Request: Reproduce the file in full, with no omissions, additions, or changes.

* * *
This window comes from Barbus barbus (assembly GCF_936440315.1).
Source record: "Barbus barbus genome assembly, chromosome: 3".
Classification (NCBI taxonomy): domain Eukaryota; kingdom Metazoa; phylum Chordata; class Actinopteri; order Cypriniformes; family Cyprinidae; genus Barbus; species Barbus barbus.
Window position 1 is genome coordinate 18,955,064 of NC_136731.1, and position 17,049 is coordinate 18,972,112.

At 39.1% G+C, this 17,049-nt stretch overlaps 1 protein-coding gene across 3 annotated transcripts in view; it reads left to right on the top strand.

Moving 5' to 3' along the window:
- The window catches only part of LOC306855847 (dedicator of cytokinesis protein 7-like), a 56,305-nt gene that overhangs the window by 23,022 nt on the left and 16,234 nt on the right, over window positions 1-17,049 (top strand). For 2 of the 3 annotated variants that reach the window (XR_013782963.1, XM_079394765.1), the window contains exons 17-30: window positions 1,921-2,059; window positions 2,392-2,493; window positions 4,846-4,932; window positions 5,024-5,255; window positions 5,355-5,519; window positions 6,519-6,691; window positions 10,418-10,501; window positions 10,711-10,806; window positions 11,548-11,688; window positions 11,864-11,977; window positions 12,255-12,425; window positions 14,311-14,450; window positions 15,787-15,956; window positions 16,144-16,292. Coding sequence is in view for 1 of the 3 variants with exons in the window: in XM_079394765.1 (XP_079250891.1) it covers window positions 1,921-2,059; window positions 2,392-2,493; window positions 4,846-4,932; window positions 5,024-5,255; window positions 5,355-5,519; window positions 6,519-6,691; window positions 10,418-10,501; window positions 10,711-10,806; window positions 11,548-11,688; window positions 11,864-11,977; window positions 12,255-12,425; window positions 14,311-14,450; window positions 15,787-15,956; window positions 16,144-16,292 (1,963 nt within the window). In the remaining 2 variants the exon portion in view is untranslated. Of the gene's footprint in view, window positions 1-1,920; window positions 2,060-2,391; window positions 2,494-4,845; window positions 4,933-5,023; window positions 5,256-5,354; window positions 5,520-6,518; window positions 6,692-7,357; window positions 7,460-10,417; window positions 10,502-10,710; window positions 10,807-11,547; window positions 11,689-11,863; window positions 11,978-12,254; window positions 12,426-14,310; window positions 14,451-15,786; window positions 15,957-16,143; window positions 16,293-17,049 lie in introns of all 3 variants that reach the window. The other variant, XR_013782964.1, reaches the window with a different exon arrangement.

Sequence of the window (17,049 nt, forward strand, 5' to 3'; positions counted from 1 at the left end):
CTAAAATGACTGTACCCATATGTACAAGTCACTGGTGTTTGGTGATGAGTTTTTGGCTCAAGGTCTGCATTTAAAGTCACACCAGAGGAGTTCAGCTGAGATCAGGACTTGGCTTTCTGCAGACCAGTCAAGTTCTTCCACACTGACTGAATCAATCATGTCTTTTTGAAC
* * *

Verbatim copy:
This window comes from Barbus barbus (assembly GCF_936440315.1).
Source record: "Barbus barbus genome assembly, chromosome: 3".
Classification (NCBI taxonomy): domain Eukaryota; kingdom Metazoa; phylum Chordata; class Actinopteri; order Cypriniformes; family Cyprinidae; genus Barbus; species Barbus barbus.
Window position 1 is genome coordinate 18,955,064 of NC_136731.1, and position 17,049 is coordinate 18,972,112.

At 39.1% G+C, this 17,049-nt stretch overlaps 1 protein-coding gene across 3 annotated transcripts in view; it reads left to right on the top strand.

Moving 5' to 3' along the window:
- The window catches only part of LOC306855847 (dedicator of cytokinesis protein 7-like), a 56,305-nt gene that overhangs the window by 23,022 nt on the left and 16,234 nt on the right, over window positions 1-17,049 (top strand). For 2 of the 3 annotated variants that reach the window (XR_013782963.1, XM_079394765.1), the window contains exons 17-30: window positions 1,921-2,059; window positions 2,392-2,493; window positions 4,846-4,932; window positions 5,024-5,255; window positions 5,355-5,519; window positions 6,519-6,691; window positions 10,418-10,501; window positions 10,711-10,806; window positions 11,548-11,688; window positions 11,864-11,977; window positions 12,255-12,425; window positions 14,311-14,450; window positions 15,787-15,956; window positions 16,144-16,292. Coding sequence is in view for 1 of the 3 variants with exons in the window: in XM_079394765.1 (XP_079250891.1) it covers window positions 1,921-2,059; window positions 2,392-2,493; window positions 4,846-4,932; window positions 5,024-5,255; window positions 5,355-5,519; window positions 6,519-6,691; window positions 10,418-10,501; window positions 10,711-10,806; window positions 11,548-11,688; window positions 11,864-11,977; window positions 12,255-12,425; window positions 14,311-14,450; window positions 15,787-15,956; window positions 16,144-16,292 (1,963 nt within the window). In the remaining 2 variants the exon portion in view is untranslated. Of the gene's footprint in view, window positions 1-1,920; window positions 2,060-2,391; window positions 2,494-4,845; window positions 4,933-5,023; window positions 5,256-5,354; window positions 5,520-6,518; window positions 6,692-7,357; window positions 7,460-10,417; window positions 10,502-10,710; window positions 10,807-11,547; window positions 11,689-11,863; window positions 11,978-12,254; window positions 12,426-14,310; window positions 14,451-15,786; window positions 15,957-16,143; window positions 16,293-17,049 lie in introns of all 3 variants that reach the window. The other variant, XR_013782964.1, reaches the window with a different exon arrangement.

Sequence of the window (17,049 nt, forward strand, 5' to 3'; positions counted from 1 at the left end):
CTAAAATGACTGTACCCATATGTACAAGTCACTGGTGTTTGGTGATGAGTTTTTGGCTCAAGGTCTGCATTTAAAGTCACACCAGAGGAGTTCAGCTGAGATCAGGACTTGGCTTTCTGCAGACCAGTCAAGTTCTTCCACACTGACTGAATCAATCATGTCTTTTTGAAC